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Camille Clifford (Camilla Antoinette Clifford)

© National Portrait Gallery, London

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Camille Clifford (Camilla Antoinette Clifford)

by Bassano Ltd
bromide print, 1906
8 in. x 6 in. (204 mm x 152 mm) overall
Purchased, 1996
Photographs Collection
NPG x83027

Sitterback to top

Artistback to top

  • Bassano Ltd (active 1901-1962), Photographers. Artist associated with 42745 portraits.

Linked publicationsback to top

  • 100 Fashion Icons, p. 5, 124 Read entry

    Camille Clifford, known as 'The Gibson Girl', was a popular Edwardian actress whose nickname derived from her resemblance to the women drawn by the American artist Charles Dana Gibson (1867–1944). She first came to London in 1904 and two years later played the Duchess of Dunmow in Leslie Stuart's The Belle of Mayfair. Alexander Bassano's (1829–1913) studio photographed Clifford in the same year at 25 Old Bond Street. Her statuesque appearance is emphasised here by her full coiffure, plumed hat and sweeping train. The 'S' shape of her silhouette is accentuated by a tight corset, resulting in an exaggeration of feminine curves.

  • Pepper, Terence, High Society: Photographs 1897-1914, 1998 (accompanying the exhibition at the National Portrait Gallery from 30 January to 21 June 1998), p. 69 Read entry

    Arriving in London from New York, Camille Clifford became an overnight sensation when she appeared in a small non-speaking part as a ‘Gibson Girl’ in The Prince of Pilsen at the Shaftesbury Theatre in 1904. Her statuesque appearance was emphasised by her full coiffeur, enormous plumed hat and sweeping train. The S-bend shape of her silhouette, with a 14-inch waist created with the help of tight corsets, perfectly represented the ideal figure of American girlhood as portrayed in the humorous drawings of the American artist Charles Dana Gibson; in fact, Clifford was born in Antwerp, to Irish-Scandinavian parents. Her marriage in 1906 to an army officer, the Hon. Henry Lyndhurst Bruce, had been vigorously opposed by Lord Aberdare, the groom’s father, but he relented after meeting the bride. Bruce died in the first month of the war without inheriting his father’s title. Clifford briefly reappeared on stage in 1916 but later married Brigadier John Meredith Evans and retired to the country to breed racehorses.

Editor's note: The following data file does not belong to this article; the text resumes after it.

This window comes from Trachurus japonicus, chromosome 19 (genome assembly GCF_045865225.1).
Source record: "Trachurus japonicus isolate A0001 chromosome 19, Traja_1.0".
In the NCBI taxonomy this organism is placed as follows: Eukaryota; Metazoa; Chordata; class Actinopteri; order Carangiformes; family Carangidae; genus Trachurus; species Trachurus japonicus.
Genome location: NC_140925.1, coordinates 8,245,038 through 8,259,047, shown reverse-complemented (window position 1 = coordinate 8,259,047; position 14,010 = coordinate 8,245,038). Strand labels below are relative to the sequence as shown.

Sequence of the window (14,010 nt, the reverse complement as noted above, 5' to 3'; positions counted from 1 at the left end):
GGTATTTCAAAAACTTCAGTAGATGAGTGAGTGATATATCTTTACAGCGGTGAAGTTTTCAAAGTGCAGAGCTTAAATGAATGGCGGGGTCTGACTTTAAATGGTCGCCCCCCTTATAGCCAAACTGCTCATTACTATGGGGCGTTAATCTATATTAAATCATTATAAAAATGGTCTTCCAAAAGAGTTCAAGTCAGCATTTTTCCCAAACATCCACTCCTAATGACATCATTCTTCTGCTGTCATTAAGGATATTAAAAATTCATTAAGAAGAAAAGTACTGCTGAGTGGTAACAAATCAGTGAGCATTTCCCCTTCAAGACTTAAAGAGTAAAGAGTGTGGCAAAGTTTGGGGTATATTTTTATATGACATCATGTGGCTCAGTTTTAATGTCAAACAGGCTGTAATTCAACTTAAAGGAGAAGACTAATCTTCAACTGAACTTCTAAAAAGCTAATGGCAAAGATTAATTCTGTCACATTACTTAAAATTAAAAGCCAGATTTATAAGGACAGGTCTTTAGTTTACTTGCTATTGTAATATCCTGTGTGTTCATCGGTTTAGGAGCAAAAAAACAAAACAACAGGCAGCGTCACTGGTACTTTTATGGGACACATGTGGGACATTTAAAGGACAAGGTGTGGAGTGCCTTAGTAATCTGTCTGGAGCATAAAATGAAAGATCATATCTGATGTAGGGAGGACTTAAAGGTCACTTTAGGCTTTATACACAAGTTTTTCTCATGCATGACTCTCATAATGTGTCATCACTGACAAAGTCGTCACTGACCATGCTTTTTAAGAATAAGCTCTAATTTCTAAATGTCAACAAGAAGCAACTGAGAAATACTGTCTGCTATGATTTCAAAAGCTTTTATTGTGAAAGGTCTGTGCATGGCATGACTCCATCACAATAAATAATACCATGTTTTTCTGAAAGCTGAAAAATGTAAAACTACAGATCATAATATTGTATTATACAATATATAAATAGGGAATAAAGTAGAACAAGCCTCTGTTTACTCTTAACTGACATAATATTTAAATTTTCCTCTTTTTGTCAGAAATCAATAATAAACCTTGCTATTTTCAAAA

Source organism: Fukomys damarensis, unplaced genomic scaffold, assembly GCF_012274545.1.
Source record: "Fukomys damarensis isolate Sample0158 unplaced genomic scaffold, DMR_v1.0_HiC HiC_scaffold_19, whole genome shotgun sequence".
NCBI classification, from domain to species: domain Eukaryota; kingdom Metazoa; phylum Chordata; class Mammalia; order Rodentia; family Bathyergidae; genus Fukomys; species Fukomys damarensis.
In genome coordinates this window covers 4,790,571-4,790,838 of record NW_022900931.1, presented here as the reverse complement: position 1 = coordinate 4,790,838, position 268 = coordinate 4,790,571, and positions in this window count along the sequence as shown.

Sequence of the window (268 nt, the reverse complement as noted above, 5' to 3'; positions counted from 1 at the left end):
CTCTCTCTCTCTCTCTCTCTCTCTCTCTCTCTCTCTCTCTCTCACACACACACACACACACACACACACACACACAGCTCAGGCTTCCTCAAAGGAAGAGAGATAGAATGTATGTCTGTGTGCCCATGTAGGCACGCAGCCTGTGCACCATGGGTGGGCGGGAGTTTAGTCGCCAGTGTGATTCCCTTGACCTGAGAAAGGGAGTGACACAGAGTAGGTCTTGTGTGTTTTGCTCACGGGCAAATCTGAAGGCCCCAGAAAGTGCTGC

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Events of 1906back to top

Current affairs

The Liberals, led by Henry Campbell-Bannerman under a promise of reform, win a landslide victory in the general election. Electors vote to end two decades dominated by Conservative rule, with disaffection mounting over the conflict in South Africa and party division over education and tariff reform. The LRC continue to grow as a political force, winning 29 seats and changing their name later this year to the Labour Party.

Art and science

Ralph Vaughan Williams edits The English Hymnal, a collection of the best in English-language hymns. Published by the Church of England, it became one of the most popular and influential hymn books in the world.
Antoni Gaudí completes his rebuilding of the Casa Batllo in Barcelona. Known locally as the 'casa dels ossos', or 'House of Bones', the building is striking for its use of curved stonework, oval windows and intricate tracery.

International

San Francisco is devastated by an earthquake, measuring 7.8 on the Richter scale, leading to the greatest loss of life from a natural disaster in Californian history. The impact itself and resulting fire lead to the death of over 3,000 people, and over half of the city's 400,000 population were left homeless. Although still a major city, the earthquake directs trade, industry and population south to Los Angeles.

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